In a somewhat more general way, one also considers the following case as a body extension: Let , and bodies, partial bodies of and isomorphic to . If it does not lead to misunderstandings and the isomorphism out of context is clear, we can and identify and so even as a subfield of interpret. ${\ displaystyle K_ {1}}$${\ displaystyle K_ {2}}$${\ displaystyle L}$${\ displaystyle K_ {2}}$${\ displaystyle L}$${\ displaystyle K_ {1}}$ ${\ displaystyle K_ {2}}$${\ displaystyle K_ {1}}$${\ displaystyle K_ {2}}$${\ displaystyle K_ {1}}$${\ displaystyle L}$

A body is called the intermediate body of the body extension if a lower body is from and an upper body is from , so the following applies. ${\ displaystyle M}$${\ displaystyle L / K}$${\ displaystyle M}$${\ displaystyle L}$${\ displaystyle K}$${\ displaystyle K \ subseteq M \ subseteq L}$

In the following it is always a body expansion. ${\ displaystyle L / K}$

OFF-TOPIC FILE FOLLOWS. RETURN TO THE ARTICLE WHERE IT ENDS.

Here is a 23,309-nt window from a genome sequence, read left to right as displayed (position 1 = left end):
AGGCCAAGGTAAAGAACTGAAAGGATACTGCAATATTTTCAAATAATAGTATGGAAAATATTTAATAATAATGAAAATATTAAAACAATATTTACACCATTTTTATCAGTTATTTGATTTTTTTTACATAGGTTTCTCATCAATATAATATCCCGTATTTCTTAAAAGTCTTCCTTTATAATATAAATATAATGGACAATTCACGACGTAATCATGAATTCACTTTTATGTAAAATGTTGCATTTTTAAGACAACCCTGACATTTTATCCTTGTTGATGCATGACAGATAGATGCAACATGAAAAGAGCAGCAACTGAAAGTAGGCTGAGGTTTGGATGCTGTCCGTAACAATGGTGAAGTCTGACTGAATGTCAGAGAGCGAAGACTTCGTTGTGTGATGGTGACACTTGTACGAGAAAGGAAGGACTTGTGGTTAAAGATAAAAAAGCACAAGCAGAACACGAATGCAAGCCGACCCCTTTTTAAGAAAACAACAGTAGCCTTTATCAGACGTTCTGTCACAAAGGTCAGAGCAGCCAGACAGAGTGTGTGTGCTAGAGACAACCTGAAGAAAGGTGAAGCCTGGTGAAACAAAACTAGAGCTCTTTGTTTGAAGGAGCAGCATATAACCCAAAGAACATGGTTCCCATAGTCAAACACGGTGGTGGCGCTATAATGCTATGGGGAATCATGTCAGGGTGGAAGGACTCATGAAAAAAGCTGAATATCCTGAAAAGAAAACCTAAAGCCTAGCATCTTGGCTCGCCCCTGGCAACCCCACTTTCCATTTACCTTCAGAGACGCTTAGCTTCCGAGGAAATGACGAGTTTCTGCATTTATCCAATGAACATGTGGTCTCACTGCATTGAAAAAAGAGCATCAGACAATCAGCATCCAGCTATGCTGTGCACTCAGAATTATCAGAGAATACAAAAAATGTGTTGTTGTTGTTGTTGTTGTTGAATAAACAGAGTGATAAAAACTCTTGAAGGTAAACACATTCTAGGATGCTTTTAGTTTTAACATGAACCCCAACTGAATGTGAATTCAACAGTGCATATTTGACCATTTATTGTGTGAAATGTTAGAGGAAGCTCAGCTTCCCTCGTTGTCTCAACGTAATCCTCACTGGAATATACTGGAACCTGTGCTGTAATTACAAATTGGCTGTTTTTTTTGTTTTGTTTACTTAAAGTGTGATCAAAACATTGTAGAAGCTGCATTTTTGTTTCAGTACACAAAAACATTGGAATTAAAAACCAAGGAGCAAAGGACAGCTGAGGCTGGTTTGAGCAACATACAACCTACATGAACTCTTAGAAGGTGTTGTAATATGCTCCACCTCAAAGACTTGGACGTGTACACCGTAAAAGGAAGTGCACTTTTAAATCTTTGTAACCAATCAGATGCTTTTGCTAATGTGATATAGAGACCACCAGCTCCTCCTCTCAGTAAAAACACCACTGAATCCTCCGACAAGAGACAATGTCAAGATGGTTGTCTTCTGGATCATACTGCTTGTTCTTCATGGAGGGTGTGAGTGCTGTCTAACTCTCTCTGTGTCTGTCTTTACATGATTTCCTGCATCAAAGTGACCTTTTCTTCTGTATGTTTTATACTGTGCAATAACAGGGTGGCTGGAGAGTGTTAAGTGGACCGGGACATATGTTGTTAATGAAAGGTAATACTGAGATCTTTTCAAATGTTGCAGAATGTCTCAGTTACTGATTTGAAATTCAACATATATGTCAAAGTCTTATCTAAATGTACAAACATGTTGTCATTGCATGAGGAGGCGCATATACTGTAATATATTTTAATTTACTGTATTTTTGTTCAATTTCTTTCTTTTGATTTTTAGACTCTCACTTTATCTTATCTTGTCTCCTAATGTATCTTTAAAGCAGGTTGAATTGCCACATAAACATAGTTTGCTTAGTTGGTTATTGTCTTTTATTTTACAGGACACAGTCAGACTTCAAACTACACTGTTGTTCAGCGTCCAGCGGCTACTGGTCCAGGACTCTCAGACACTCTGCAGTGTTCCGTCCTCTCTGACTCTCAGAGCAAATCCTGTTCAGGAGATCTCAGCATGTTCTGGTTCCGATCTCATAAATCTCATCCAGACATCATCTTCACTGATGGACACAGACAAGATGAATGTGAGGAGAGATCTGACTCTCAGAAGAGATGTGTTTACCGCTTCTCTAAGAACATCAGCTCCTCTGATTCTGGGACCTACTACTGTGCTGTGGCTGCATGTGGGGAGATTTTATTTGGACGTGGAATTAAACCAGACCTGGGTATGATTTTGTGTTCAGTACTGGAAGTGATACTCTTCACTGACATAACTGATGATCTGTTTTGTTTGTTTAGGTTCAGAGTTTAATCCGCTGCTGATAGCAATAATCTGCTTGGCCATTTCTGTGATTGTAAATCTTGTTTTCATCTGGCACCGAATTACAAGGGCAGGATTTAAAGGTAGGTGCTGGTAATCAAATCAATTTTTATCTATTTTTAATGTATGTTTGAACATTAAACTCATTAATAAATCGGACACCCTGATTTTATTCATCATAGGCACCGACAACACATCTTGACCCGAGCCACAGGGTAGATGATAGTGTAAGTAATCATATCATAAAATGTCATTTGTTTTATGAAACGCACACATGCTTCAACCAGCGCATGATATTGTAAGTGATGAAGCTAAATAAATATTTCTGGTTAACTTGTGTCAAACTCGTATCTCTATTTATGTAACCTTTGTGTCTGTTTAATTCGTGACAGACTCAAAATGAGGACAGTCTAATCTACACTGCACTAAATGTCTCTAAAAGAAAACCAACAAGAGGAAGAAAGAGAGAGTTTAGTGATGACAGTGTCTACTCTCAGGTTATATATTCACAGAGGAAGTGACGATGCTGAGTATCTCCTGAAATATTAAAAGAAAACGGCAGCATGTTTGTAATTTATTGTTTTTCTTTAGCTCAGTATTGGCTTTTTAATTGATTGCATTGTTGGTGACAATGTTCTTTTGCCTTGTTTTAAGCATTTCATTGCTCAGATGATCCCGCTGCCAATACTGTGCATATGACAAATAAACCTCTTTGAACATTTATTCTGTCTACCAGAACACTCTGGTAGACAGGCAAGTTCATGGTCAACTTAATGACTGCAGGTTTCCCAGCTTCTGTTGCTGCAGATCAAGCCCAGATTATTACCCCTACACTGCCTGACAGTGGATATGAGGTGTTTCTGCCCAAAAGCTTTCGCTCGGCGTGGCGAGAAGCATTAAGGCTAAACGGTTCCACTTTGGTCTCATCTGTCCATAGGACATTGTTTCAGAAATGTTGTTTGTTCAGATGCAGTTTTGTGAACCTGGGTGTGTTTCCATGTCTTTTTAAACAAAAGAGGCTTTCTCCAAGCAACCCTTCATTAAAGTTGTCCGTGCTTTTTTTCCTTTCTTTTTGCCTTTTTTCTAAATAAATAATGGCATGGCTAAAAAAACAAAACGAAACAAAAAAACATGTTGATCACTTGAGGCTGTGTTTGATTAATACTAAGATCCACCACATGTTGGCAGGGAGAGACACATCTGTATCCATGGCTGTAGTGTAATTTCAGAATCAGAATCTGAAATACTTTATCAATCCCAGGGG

## Degree of expansion

The upper body is a vector space over , where the vector addition is the body addition in and the scalar multiplication is the body multiplication of elements out with elements out . The dimension of this vector space is called and written the degree of expansion . The extension is called finite or infinite , depending on whether the degree is finite or infinite. ${\ displaystyle L}$${\ displaystyle K}$${\ displaystyle L}$${\ displaystyle L}$${\ displaystyle K}$${\ displaystyle [L \ colon K]}$

An example of a finite field extension is the extension of the real numbers to the complex numbers. The degree of this extension is 2, as a - base of is. In contrast, is (more precisely equal to the thickness of the continuum), so this extension is infinite. ${\ displaystyle \ mathbb {C} / \ mathbb {R}}$${\ displaystyle [\ mathbb {C}: \ mathbb {R}]}$${\ displaystyle \ {1, i \}}$${\ displaystyle \ mathbb {R}}$${\ displaystyle \ mathbb {C}}$${\ displaystyle [\ mathbb {R}: \ mathbb {Q}] = \ infty}$ ${\ displaystyle c}$

If and are body extensions, then there is also a body extension, and the principle of degree applies${\ displaystyle M / L}$${\ displaystyle L / K}$${\ displaystyle M / K}$

${\ displaystyle [M: K] = [M: L] \ cdot [L: K]}$.

This also applies in the case of infinite extensions (as an equation of cardinal numbers , or alternatively with the usual calculation rules for the symbol infinite ). is called a partial extension of . ${\ displaystyle L / K}$${\ displaystyle M / K}$

## Algebraic and transcendent